CIVICUS has documented attacks on civil society by the Taliban in recent years. Human rights defenders particularly women have been facing threats for undertaking their work and some have been abducted and killed. Many have had to relocate due to safety concerns even as perpetrators have not been held accountable. Recent peace negotiations failed to adequately and effectively include civil society, especially women human rights defenders.

    According to information compiled by the Afghan Human Rights Defenders’ Committee (AHRDC) 17 human rights defenders were killed between September 2020 and May 2021 alone. Over 200 human rights defenders and media representatives reported receiving serious threats. In light of the present conflict conditions and political instability, these threats have magnified.

    The UN Secretary-General António Guterres’ on 16 August urged the international community to speak in one voice to uphold human rights in Afghanistan is a step in the right direction.

    “The UN Security Council must seize the current opportunity to quickly restart the stalled intra-Afghan peace talks and ensure effective representation of civil society especially women. It must also call on the Taliban to respect international human rights law, protect civilians, and end reprisal attacks”, said Josef Benedict.

    The CIVICUS Monitor, an online platform that tracks threats to civil society in countries across the globe, rates civic space – the space for civil society – in Afghanistan as Repressed.

  • Australia's adoption of Universal Periodic Review on Human Rights

    Statement at 47th Session of the UN Human Rights Council

    Universal Periodic Review on Human Rights -- Outcome Adoption for Australia

    CIVICUS welcomes Australia's engagement in the UPR process.

    In our report submitted to the review, CIVICUS examined a number of unwarranted restrictions which undermine the consolidation of a more enabling environment for civil society in Australia. We further articulated several measures the relevant authorities should take to address these barriers to the realization of a more pluralistic civic space.

    In our submission, we raised a number of concerns about the climate for civic space in the country. In particular, we underscored that, climate and environmental movements and defenders are increasingly being vilified and criminalised for peaceful protests. We further raised alarm over unwarranted restrictions on media freedoms due, in large part, to police raids on independent media outlets and recent attempts to silence whistleblowers who reveal government wrongdoing under the Intelligence Services Act.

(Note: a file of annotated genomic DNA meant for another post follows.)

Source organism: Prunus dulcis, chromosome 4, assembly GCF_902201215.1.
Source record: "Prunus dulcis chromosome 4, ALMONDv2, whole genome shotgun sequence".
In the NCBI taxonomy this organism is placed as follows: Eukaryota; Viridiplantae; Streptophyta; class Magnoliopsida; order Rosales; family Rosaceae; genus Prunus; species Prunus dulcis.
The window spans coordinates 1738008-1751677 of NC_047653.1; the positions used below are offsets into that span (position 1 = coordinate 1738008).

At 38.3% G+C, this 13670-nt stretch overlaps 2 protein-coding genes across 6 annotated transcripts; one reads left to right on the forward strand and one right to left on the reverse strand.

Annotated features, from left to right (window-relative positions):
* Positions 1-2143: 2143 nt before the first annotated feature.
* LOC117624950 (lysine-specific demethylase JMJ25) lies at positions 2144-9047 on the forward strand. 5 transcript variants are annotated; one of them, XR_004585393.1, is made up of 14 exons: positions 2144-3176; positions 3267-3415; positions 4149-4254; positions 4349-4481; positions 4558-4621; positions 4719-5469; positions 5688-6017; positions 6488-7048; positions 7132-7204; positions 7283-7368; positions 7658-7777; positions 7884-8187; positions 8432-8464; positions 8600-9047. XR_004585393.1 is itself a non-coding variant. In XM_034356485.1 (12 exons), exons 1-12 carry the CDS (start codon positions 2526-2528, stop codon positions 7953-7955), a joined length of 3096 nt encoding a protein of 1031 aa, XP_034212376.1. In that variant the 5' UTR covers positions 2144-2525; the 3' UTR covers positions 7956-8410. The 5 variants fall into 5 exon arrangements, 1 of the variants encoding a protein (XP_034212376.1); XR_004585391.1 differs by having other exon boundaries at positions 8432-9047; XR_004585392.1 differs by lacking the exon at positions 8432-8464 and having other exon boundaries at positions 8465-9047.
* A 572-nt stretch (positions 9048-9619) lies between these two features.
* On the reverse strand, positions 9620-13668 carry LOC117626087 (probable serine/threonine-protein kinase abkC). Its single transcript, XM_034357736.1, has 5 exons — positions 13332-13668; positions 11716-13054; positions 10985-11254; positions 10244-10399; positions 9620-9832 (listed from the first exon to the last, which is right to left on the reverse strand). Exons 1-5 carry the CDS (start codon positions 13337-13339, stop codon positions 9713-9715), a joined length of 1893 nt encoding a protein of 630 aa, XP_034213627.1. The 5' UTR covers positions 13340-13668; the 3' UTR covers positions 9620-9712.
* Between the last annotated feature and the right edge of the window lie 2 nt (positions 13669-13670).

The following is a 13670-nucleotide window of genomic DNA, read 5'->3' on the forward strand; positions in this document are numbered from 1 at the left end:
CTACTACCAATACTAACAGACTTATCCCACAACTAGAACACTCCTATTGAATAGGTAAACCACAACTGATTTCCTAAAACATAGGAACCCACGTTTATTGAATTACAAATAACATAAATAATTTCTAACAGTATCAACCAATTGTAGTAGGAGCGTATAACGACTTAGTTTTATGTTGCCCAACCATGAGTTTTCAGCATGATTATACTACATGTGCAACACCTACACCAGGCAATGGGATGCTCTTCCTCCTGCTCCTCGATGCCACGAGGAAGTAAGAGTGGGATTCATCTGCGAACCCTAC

As a result of these issues, in December 2019, the CIVICUS Monitor, which rates and tracks respect for fundamental freedoms in 196 countries, downgraded Australia’s civic space rating from open to narrowed.

    While we welcome Australia's acceptance of recommendations to “Continue to protect civil and political rights for all persons in Australia as well as freedom of expression” we regret its unwillingness to accept a number of specific and targeted recommendations, including:

    • Amending national security laws that inhibit the speech of journalists, whistle-blowers and lawyers;
    • Repealing laws criminalizing public interest reporting; and
    • Ensuring meaningful participation in political and public life for all persons, especially for the Aboriginal and Torres Strait Islander peoples.

    We urge the government to drop all charges against whistleblowers, halt plans for legal changes to allow for the deregistration of charities for minor offences and consult with civil society in the implementation of the UPR recommendations.

    Civic space in Australia is rated as Narrowed  by the CIVICUS Monitor

  • Austria's civic space rating upgraded

    Available in German

    Political gains made by the Green party and increasing dialogue between government and civil society, has led to an improvement in civic space in Austria, prompting a ratings upgrade from narrowed to open. Only 3% of the world’s population lives in countries with open civic space, where citizens are free to form associations, peacefully demonstrate in public spaces and practice freedom of expression. This ratings decision by the CIVICUS Monitor was taken following a thorough assessment of conditions in the country for the free exercise of civic freedoms, as protected by international law.